Hawaii is a place where being “local” can seem important.

But fewer residents are making the cut.

A smaller proportion of island residents can say they were born in the state than could make that claim 10 years ago, according to a Civil Beat analysis of data from the U.S. Census Bureau. The state saw the third biggest decline in the nation.

All four counties and the majority of communities — 93 of 131 towns — saw the percentage of Hawaii-born residents go down over the past 10 years. Local populations in Maalaea and Kapalua on Maui dropped by more than half, though both of those had very small local-born populations to begin with and had seen increases between the 1990 Census and 2000 Census, throwing some doubt on the numbers.

Paia, also on Maui, saw its Hawaii-born population dip from 59 percent of residents in 2000 to 33.1 percent of residents in 2009. Not far away, Hana has remained one of the most local towns in Hawaii.

Geography Island 2009 Percent Rank 2000 Percent Rank Percent Change
Pakala Village Kauai 93.4% 1 94.2% 1 -0.8%
Maunaloa Molokai 91.9% 2 72.7% 28 +26.4%
Hana Maui 89.6% 3 86.5% 3 +3.6%
Waimanalo Beach Oahu 88.4% 4 87.7% 2 +0.9%
Waikane Oahu 87.2% 5 82.1% 8 +6.2%
Wheeler Air Force Base Oahu 9.9% 127 13.0% 126 -24.4%
Kaneohe Station Oahu 9.5% 128 7.8% 129 21.4%
Schofield Barracks Oahu 8.8% 129 7.6% 130 14.8%
Maalaea Maui 6.5% 130 13.9% 125 -52.9%
Hickam Housing Oahu 5.7% 131 8.4% 128 -31.6%

Source: Civil Beat analysis of American Community Survey DataFull Table

The data for all of Hawaii’s small towns was made available in mid-December for the first time in a decade as part of the American Community Survey. Compiled over five years, between 2005 and 2009, the survey replaces the long-form Census questionnaire that had supplied demographic information dating back decades.1 It will be updated annually going forward.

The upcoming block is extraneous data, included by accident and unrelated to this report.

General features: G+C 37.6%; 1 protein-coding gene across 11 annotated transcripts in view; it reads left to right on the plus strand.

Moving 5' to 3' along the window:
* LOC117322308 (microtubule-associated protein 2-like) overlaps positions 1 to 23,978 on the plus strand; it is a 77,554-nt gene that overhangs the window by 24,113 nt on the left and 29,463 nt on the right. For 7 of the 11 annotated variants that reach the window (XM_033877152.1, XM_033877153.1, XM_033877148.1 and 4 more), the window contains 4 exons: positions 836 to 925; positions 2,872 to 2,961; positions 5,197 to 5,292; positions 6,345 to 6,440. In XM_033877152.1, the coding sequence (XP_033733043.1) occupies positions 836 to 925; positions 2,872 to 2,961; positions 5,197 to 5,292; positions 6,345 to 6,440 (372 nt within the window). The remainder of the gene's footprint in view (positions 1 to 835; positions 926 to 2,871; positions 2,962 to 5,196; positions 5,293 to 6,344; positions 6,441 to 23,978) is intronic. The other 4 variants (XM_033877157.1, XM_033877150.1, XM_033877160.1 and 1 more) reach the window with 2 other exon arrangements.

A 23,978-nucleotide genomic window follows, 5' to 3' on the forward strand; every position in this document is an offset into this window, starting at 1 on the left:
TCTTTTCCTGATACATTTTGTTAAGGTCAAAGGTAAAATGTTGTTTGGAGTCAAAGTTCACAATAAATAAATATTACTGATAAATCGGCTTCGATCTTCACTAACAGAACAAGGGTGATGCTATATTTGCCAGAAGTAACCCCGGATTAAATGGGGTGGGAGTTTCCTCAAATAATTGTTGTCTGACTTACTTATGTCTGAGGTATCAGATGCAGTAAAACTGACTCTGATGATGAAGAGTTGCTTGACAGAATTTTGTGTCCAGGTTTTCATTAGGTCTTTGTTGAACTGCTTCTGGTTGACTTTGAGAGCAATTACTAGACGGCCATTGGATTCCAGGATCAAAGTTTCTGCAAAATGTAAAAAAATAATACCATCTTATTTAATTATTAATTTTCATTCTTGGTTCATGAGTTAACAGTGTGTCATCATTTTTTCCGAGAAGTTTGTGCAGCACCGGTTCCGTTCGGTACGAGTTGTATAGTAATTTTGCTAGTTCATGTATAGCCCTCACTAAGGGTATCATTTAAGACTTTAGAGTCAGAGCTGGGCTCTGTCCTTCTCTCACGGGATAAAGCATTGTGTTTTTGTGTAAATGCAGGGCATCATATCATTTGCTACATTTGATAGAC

The survey also shows that slightly more than half of Hawaii’s citizens — 54 percent, to be exact — were born in the state. Hawaii’s mark is 33rd of 50 states, placing it just above historically transient California. And despite the fact that some Hawaii families measure their time here not in years but in generations, the state actually has a lower proportion of local-born residents than the United States as a whole.

State Percent born in
state of residence
Louisiana 79.2% 1
Michigan 76.0% 2
Pennsylvania 75.2% 3
Montana 54.4% 32
Hawaii 54.0% 33
California 52.9% 34
Arizona 36.2% 48
Florida 34.2% 49
Nevada 23.2% 50

Source: Civil Beat analysis of American Community Survey DataFull Table

A decade ago, Hawaii ranked 32nd with its 56.9-percent mark. Hawaii’s 5 percent reduction was the third largest in the country behind only South Carolina and North Carolina. Ten states increased the percentage of local-born residents. Because California was among them, the West Region increased the share of local-born residents.

Region 2009 Percent 2000 Percent Percent Change
United States 59.0% 60.0% -1.6%
Northeast Region 63.6% 65.2% -2.3%
Midwest Region 70.3% 70.9% -0.8%
South Region 56.4% 58.1% -3.0%
West Region 48.6% 47.3% +2.8%

Source: Civil Beat analysis of American Community Survey Data

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